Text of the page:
A unanimously supported motion put before Full Council by Cllr Steve Count, Leader of the Council, outlined the council’s significant track record of success in this area, leading to it becoming acknowledged as a national leader and recommended steps to move further faster in recognition of the need for urgent action.
Saying that the council had a responsibility as a ‘caretaker’ of the environment for future generations, he said:
“People of all ages, all walks of life and all social and economic backgrounds in Cambridgeshire are becoming increasingly concerned they will leave or inherit an environment that is irreparably damaged, forcing others to live with the consequences of the decisions we make today.”
Cllr Count recommended that the council worked with partners, with the private sector and crucially with representatives of young people who had recently demonstrated their concern about the environment outside Shire Hall, to develop even more ambitious plans and use the council’s significant influence locally and nationally to encourage others to do the same.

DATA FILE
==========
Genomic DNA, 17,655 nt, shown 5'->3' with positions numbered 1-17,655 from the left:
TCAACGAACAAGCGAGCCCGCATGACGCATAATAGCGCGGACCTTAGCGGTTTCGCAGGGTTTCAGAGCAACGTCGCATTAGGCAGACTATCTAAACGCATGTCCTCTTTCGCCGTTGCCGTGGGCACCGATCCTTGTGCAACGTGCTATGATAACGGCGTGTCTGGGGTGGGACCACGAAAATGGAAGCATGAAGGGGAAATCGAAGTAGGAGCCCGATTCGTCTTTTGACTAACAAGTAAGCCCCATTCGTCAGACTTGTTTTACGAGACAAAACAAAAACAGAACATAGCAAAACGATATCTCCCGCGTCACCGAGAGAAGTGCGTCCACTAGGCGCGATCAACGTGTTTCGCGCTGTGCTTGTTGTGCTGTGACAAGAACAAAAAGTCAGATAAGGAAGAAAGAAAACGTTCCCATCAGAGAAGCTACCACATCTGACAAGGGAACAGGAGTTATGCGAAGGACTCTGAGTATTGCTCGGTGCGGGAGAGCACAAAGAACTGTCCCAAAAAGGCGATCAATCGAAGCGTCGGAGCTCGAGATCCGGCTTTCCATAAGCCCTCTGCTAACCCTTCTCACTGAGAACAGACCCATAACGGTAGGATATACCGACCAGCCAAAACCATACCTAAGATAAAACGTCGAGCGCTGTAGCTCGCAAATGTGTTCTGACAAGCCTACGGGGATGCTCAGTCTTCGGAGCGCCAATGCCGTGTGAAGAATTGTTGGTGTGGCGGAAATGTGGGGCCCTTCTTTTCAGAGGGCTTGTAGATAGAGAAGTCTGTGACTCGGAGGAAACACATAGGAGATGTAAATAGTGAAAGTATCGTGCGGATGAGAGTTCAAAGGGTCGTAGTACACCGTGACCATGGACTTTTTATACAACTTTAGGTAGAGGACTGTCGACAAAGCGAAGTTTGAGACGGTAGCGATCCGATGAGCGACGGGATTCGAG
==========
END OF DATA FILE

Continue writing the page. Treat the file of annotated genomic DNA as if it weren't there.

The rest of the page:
We have a number of corporate strategies which deal with specific environmental challenges, including a new Plastic Strategy, and are currently finalising an overarching Climate Change and Environment Strategy.
Some things we are already doing
Cambridgeshire County Council already has significant success in tackling environmental challenges. Notably we have made significant investment into renewable energy schemes, including a 12MW solar farm in Soham. We also purchase 100% renewable electricity for our corporate buildings. These two actions combine to help mitigate the Council's corporate energy-related carbon emissions.
We also work with local communities to establish and manage a number of Local Nature Reserves for the benefit of people and wildlife. All of the reserves are open to the public.
Local Nature Reserves (LNRs) are living green spaces which are important for people and support important wildlife. They are places where local residents can study and learn about wildlife, or simply enjoy the health and wellbeing benefits of being in nature. All district and county councils can acquire, declare and manage Local Nature Reserves. There are 28 Local Nature Reserves in Cambridgeshire with 8 of these being owned by the County Council.
Read about some of our strategies below.